IBM is suddenly seeing conspiracy everywhere it looks, and if the company is right, Microsoft and the SCO Group--the UNIX owner that's now attempting to exercise its intellectual property rights over companies that make Linux, which SCO says contains stolen UNIX source code--are at the heart of the problem. SCO, you might recall, sued IBM earlier this year for more $1 billion, then revoked IBM's UNIX license. And Microsoft, infamously, was among the first companies to license UNIX from SCO, a move that many people saw as a public relations stunt designed to help SCO hurt Linux, Microsoft's arch-competitor. IBM has backed Linux as the cross-platform solution for all its computer product lines, and the company has spent the past few years steadily improving Linux.
The situation is confusing enough without a conspiracy theory. But this week, things became even more interesting when Al Zollar, general manager of IBM's iSeries Division, told attendees at the company's Asia Pacific Strategic Planning Conference in Australia that IBM and the open-source community face an awesome threat from a "a set of forces ... mostly located in Redmond." Although Zollar didn't name SCO explicitly (one gets the feeling IBM executives have been asked not to attack SCO during the lawsuit), Zollar clearly lumped SCO into this set of forces, which obviously also includes Redmond-based Microsoft.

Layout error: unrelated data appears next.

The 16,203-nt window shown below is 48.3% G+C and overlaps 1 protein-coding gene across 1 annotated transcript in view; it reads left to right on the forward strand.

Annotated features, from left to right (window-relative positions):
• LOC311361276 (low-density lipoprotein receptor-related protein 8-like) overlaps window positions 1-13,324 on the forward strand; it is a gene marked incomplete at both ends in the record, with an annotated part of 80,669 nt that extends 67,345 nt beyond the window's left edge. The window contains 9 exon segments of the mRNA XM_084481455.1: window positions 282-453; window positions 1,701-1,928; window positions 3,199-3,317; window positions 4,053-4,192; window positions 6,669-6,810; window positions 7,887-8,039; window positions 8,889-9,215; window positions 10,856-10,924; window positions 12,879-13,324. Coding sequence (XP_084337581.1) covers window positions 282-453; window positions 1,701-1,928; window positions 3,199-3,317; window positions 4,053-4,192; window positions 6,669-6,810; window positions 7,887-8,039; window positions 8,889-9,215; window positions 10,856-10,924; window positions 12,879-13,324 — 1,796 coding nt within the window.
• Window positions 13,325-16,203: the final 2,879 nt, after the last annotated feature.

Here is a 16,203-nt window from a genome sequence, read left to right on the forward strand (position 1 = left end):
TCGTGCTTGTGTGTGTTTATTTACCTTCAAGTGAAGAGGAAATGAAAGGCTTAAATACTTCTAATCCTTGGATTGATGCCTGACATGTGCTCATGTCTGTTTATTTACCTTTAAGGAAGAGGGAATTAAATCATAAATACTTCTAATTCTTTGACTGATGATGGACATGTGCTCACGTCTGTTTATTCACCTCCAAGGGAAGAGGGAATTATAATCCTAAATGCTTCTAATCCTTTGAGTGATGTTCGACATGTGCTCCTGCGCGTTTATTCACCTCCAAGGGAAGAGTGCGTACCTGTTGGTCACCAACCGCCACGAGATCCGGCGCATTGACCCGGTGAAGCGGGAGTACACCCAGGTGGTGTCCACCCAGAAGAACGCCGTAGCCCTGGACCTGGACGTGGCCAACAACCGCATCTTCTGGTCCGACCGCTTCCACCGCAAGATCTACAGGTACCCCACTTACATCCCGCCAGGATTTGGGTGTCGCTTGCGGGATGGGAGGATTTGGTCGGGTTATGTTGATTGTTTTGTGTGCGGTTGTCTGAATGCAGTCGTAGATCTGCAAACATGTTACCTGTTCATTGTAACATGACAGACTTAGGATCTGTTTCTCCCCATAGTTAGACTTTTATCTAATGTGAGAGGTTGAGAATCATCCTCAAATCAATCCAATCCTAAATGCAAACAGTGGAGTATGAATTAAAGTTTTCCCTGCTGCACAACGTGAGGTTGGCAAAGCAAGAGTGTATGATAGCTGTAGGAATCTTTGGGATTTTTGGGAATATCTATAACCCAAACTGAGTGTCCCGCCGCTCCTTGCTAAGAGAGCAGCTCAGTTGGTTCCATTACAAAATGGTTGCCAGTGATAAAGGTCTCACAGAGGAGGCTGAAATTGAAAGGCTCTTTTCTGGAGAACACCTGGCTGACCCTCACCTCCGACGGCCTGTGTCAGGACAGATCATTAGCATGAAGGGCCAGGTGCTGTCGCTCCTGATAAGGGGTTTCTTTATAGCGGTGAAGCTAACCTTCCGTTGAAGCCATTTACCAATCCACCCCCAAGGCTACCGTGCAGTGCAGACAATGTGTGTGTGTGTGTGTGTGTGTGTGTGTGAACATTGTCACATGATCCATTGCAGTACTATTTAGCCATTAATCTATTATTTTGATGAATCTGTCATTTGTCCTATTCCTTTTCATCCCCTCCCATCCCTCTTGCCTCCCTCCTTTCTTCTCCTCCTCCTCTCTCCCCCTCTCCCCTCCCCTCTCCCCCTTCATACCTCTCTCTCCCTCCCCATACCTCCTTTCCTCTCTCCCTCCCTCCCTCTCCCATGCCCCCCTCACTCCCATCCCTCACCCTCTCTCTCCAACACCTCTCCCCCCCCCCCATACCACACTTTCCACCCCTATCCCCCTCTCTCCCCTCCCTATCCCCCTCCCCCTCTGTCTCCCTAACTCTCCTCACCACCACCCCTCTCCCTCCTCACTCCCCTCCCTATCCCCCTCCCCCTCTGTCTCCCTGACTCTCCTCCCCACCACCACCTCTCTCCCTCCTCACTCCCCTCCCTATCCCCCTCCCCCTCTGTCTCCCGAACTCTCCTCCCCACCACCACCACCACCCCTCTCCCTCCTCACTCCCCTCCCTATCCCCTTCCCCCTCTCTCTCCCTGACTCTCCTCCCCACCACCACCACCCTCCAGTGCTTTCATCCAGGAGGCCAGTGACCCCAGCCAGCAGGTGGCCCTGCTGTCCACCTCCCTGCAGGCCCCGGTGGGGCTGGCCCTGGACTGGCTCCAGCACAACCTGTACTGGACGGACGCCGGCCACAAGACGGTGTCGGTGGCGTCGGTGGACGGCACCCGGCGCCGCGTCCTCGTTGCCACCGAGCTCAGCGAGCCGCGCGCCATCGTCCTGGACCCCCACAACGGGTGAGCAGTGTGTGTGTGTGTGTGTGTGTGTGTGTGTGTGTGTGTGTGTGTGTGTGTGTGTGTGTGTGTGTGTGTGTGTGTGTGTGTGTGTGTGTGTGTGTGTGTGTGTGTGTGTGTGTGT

Discussing SCO's lawsuit against IBM, however, Zollar did describe it as "silly," and he reiterated IBM's stance that its UNIX license is irrevocable and that IBM will win this case in court. Zollar isn't the first person to find Microsoft's all-too-eager signing of SCO's UNIX license a bit suspicious. Rumored to be valued at $10 million, the license fee won't make much of a dent in Microsoft's earnings, but it could certainly fund a few vicious legal battles as SCO moves from Linux vendor to Linux vendor, looking for deep pockets to mine. From a cost standpoint, Microsoft's investment is already paying off because SCO's lawsuit is having the effect on Linux that Microsoft has never been able to achieve on its own--uncertainty. Despite a general belief in the open-source community that SCO has precious little legal ground to mount its attack, the fear always exists that SCO could win in court. And if it does, what will happen to Linux? Is the open-source system ever going to be free of these kinds of challenges?
These questions are for the ages. But Microsoft is happy that we're asking them at all; maybe Zollar's claims aren't as fanciful as they first appear. Conspiracy, anyone?